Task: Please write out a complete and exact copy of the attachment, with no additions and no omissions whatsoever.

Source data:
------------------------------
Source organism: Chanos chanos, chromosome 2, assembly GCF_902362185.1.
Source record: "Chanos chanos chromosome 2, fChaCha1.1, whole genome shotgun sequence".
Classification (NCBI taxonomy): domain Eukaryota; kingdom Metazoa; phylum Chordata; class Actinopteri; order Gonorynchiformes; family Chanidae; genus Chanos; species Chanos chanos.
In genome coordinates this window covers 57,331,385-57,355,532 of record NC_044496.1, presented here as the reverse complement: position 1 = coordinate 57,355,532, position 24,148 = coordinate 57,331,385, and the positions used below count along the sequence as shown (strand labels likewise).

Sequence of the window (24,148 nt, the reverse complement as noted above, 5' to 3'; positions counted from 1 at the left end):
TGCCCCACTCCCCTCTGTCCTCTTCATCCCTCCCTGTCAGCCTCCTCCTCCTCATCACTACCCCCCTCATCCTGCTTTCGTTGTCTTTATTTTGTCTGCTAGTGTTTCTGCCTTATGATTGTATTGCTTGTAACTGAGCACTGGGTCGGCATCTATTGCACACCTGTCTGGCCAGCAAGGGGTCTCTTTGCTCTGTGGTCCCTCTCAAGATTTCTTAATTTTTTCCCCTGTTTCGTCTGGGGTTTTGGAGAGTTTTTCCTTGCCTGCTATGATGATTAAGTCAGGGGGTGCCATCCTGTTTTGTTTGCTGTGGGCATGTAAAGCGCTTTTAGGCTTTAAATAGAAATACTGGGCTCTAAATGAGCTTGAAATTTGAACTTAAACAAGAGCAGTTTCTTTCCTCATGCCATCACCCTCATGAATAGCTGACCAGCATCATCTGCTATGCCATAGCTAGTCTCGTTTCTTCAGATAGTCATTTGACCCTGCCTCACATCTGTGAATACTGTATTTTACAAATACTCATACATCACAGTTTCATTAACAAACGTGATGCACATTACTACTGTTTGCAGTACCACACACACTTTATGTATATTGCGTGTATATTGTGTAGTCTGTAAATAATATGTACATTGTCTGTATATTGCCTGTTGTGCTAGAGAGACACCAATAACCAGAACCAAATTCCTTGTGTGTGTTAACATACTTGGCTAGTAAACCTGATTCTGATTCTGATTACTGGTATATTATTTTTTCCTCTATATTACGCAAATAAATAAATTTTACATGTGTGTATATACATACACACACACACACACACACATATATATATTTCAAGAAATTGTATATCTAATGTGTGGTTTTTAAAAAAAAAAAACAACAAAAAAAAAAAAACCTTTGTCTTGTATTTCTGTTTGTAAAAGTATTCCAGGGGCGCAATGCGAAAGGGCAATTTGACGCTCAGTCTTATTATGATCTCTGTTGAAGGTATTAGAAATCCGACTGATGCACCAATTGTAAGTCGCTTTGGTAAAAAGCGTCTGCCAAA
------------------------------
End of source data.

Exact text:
Source organism: Chanos chanos, chromosome 2, assembly GCF_902362185.1.
Source record: "Chanos chanos chromosome 2, fChaCha1.1, whole genome shotgun sequence".
Classification (NCBI taxonomy): domain Eukaryota; kingdom Metazoa; phylum Chordata; class Actinopteri; order Gonorynchiformes; family Chanidae; genus Chanos; species Chanos chanos.
In genome coordinates this window covers 57,331,385-57,355,532 of record NC_044496.1, presented here as the reverse complement: position 1 = coordinate 57,355,532, position 24,148 = coordinate 57,331,385, and the positions used below count along the sequence as shown (strand labels likewise).

Sequence of the window (24,148 nt, the reverse complement as noted above, 5' to 3'; positions counted from 1 at the left end):
TGCCCCACTCCCCTCTGTCCTCTTCATCCCTCCCTGTCAGCCTCCTCCTCCTCATCACTACCCCCCTCATCCTGCTTTCGTTGTCTTTATTTTGTCTGCTAGTGTTTCTGCCTTATGATTGTATTGCTTGTAACTGAGCACTGGGTCGGCATCTATTGCACACCTGTCTGGCCAGCAAGGGGTCTCTTTGCTCTGTGGTCCCTCTCAAGATTTCTTAATTTTTTCCCCTGTTTCGTCTGGGGTTTTGGAGAGTTTTTCCTTGCCTGCTATGATGATTAAGTCAGGGGGTGCCATCCTGTTTTGTTTGCTGTGGGCATGTAAAGCGCTTTTAGGCTTTAAATAGAAATACTGGGCTCTAAATGAGCTTGAAATTTGAACTTAAACAAGAGCAGTTTCTTTCCTCATGCCATCACCCTCATGAATAGCTGACCAGCATCATCTGCTATGCCATAGCTAGTCTCGTTTCTTCAGATAGTCATTTGACCCTGCCTCACATCTGTGAATACTGTATTTTACAAATACTCATACATCACAGTTTCATTAACAAACGTGATGCACATTACTACTGTTTGCAGTACCACACACACTTTATGTATATTGCGTGTATATTGTGTAGTCTGTAAATAATATGTACATTGTCTGTATATTGCCTGTTGTGCTAGAGAGACACCAATAACCAGAACCAAATTCCTTGTGTGTGTTAACATACTTGGCTAGTAAACCTGATTCTGATTCTGATTACTGGTATATTATTTTTTCCTCTATATTACGCAAATAAATAAATTTTACATGTGTGTATATACATACACACACACACACACACACATATATATATTTCAAGAAATTGTATATCTAATGTGTGGTTTTTAAAAAAAAAAAACAACAAAAAAAAAAAAACCTTTGTCTTGTATTTCTGTTTGTAAAAGTATTCCAGGGGCGCAATGCGAAAGGGCAATTTGACGCTCAGTCTTATTATGATCTCTGTTGAAGGTATTAGAAATCCGACTGATGCACCAATTGTAAGTCGCTTTGGTAAAAAGCGTCTGCCAAA